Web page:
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Today's Opinions

  • Help end domestic violence: support Hope Harbor

    October is observed annually as Domestic Violence Awareness Month, but this societal ill knows no season.

    Here in Brunswick County, we are fortunate to have a resource like Hope Harbor Home helping to address, treat and eradicate the problem. Since it was established in 1988, Hope Harbor has offered round-the-clock response to domestic violence victims and their children. It operates a shelter that is staffed at all times and can house as many as 15 women and children.

  • Beware of potential for vehicle collisions with deer through autumn

    The North Carolina Department of Transportation last week issued its annual autumn warning about the increased chance for deer-vehicle collisions.

    It happened to a member of our Beacon staff Sunday; thankfully, she and her passenger were unscathed and the deer that had jumped in front of her pickup bounded away, but not before it caused about $2,000 in damage.

  • Problem of underage drinking remains within our county and society

    By now, most are aware of the growing opioid epidemic in Brunswick County. Opioids cover a range of highly addictive substances including prescription painkillers, synthetic opioids and black tar heroin, and are abused by no specific age group, class, gender or race.

  • Turn breast cancer awareness toward overall wellness

    We have barely begun October, which is observed as Breast Cancer Awareness Month, and hundreds of generous people throughout our community have already contributed to the cause in some way.

    Last Wednesday, Sept. 27, Sandpiper Bay Golf and Country Club finished hosting its 10th Annual Pretty in Pink Golf Tournament and Auction, which followed a fashion show the previous Sunday. We are happy to report the events raised more than $22,000 for the Pretty in Pink Foundation and Brunswick County residents diagnosed with breast cancer who have limited or no health insurance.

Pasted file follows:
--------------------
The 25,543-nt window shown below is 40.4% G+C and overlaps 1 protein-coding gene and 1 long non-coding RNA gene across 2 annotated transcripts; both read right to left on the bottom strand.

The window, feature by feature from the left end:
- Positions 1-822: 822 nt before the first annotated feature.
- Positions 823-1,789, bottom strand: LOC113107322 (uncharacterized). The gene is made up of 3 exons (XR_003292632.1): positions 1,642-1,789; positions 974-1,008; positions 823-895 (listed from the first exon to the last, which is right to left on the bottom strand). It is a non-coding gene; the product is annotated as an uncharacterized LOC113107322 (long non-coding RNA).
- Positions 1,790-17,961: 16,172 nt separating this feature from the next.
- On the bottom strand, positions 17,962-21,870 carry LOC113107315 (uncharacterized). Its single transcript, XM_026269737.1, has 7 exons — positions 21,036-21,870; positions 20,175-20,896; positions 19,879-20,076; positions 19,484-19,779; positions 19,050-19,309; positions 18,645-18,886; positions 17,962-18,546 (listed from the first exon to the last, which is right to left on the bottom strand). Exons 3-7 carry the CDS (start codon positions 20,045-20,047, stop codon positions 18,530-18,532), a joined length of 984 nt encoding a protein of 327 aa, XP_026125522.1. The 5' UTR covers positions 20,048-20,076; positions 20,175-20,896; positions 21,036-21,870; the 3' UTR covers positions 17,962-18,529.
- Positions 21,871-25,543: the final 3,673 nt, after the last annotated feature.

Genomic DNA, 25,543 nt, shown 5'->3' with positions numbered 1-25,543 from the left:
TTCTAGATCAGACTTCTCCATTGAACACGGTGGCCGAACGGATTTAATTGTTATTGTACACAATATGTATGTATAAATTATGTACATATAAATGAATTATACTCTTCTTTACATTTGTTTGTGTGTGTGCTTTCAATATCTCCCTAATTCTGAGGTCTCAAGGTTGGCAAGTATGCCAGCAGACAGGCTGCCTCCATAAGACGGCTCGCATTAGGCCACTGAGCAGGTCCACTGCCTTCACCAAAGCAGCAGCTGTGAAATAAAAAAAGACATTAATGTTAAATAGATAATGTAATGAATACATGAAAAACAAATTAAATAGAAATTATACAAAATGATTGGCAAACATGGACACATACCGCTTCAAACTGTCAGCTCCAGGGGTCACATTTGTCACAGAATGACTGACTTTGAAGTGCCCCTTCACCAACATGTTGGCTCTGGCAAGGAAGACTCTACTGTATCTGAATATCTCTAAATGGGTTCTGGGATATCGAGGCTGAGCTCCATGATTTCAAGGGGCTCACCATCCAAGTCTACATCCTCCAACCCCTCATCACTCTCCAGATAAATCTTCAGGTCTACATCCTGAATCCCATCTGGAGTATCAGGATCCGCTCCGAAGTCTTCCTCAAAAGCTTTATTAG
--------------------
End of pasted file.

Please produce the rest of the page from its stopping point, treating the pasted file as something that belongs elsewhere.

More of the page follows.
• Let us always remember POW/MIA military service members

    As controversy churns over professional athletes kneeling during the national anthem at sporting events and what it says about our country’s values less than a month after we marked the 16th anniversary of the Sept. 11 terrorist attacks, it is very likely far too many Americans failed to observe Sept. 15 as National POW/MIA Recognition Day.

    Members of VFW Post 8866 in Holden Beach and VFW Post 7288 in Calabash were among the local residents who made sure our prisoners of war and service members missing in action were not forgotten.

  • It is not too late to prepare for 2017 hurricane season

    Even before Hurricane Harvey and Hurricane Irma wrought their devastation, the National Oceanic and Atmospheric Administration said the 2017 Atlantic hurricane season has the potential to be extremely active — maybe the most active since 2010. In the first nine weeks of the 2017 season, which runs through Nov. 30, there were six named storms — twice as many as would typically form by early August.

  • Earlier Sunday alcohol sales make sense

    Gov. Roy Cooper on June 30 signed Senate Bill 155, called the “brunch bill” because it allows the sale of alcoholic beverages starting at 10 a.m. Sundays with local government approval, into law.

    The North Carolina Restaurant & Lodging Association lobbied hard for passage of the bill, touted by its sponsors as an added boost to the state’s hospitality and tourism industries.

  • The signage, like the Jurassic age, should die off

    Signage.

    When I hear that word, I know somebody is making plans. There’s a conceptual plan or a master plan in the works. Or it’s a budget planning season.

    And when those plans are made, way down the list of priorities is the need for signs to let everyone know the plan is complete and if you follow the signs you can see the result.

    I get that. There will always be a need for a sign, or signs, to help us find our way.

    But how in the world did that translate into “signage?”

    Oh, how I hate that word.